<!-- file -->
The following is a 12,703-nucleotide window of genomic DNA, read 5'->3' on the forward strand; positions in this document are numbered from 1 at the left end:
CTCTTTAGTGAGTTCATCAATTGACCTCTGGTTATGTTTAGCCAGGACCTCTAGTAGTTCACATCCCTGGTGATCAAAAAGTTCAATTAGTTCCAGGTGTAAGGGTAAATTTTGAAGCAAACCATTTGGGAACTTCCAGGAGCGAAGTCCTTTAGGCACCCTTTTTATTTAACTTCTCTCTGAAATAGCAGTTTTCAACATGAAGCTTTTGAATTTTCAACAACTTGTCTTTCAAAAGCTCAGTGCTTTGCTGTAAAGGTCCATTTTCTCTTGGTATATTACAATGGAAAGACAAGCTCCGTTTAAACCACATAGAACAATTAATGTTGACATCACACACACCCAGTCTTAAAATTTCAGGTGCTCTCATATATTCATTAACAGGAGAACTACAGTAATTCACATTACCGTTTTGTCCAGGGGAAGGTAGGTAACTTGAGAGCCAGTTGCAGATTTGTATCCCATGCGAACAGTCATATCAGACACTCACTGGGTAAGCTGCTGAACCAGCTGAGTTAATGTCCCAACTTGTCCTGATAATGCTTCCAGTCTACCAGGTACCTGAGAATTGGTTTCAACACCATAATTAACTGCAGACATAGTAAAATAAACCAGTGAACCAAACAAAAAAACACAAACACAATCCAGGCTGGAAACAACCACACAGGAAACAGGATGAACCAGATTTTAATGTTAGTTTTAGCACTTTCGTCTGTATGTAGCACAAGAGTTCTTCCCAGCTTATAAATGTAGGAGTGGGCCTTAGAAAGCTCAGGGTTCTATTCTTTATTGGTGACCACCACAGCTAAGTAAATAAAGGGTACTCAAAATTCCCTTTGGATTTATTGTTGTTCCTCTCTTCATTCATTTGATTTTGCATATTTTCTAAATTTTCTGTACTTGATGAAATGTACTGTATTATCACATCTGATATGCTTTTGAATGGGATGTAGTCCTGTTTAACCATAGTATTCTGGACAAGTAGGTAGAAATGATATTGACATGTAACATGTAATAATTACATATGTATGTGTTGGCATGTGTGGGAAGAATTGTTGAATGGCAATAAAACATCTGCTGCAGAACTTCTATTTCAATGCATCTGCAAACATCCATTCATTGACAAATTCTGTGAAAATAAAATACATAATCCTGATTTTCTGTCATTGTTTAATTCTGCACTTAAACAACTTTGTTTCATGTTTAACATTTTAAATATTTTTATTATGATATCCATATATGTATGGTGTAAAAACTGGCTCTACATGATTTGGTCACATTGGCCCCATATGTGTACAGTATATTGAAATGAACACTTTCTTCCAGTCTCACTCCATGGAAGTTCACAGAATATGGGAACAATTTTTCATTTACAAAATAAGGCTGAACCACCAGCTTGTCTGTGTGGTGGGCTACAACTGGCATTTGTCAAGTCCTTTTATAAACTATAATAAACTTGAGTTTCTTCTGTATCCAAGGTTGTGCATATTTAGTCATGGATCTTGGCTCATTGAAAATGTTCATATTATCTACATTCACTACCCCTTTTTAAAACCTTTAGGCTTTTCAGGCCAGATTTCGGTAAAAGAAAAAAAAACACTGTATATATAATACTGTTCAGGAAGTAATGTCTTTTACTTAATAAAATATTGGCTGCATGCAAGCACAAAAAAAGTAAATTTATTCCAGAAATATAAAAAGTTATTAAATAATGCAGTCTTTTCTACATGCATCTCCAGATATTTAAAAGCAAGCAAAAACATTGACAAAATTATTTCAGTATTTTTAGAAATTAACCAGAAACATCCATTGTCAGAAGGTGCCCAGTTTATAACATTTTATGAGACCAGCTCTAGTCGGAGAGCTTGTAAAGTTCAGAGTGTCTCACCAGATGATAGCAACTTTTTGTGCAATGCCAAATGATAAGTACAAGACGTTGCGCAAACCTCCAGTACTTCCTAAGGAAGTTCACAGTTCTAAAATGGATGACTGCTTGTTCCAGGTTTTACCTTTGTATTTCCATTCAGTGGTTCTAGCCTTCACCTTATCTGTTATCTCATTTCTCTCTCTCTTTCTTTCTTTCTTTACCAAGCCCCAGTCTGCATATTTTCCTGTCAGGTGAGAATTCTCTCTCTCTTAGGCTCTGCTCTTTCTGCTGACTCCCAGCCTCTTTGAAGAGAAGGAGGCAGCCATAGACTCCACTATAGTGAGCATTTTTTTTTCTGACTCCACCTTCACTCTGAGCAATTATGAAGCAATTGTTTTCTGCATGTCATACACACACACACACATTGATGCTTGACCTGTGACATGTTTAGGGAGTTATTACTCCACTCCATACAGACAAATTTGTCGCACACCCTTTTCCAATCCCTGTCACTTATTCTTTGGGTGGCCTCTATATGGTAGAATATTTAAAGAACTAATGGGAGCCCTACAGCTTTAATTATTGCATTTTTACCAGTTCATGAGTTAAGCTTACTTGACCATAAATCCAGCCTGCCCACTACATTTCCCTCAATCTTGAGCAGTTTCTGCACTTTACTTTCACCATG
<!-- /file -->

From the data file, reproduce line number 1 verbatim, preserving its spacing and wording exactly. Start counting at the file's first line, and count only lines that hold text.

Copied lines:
The following is a 12,703-nucleotide window of genomic DNA, read 5'->3' on the forward strand; positions in this document are numbered from 1 at the left end: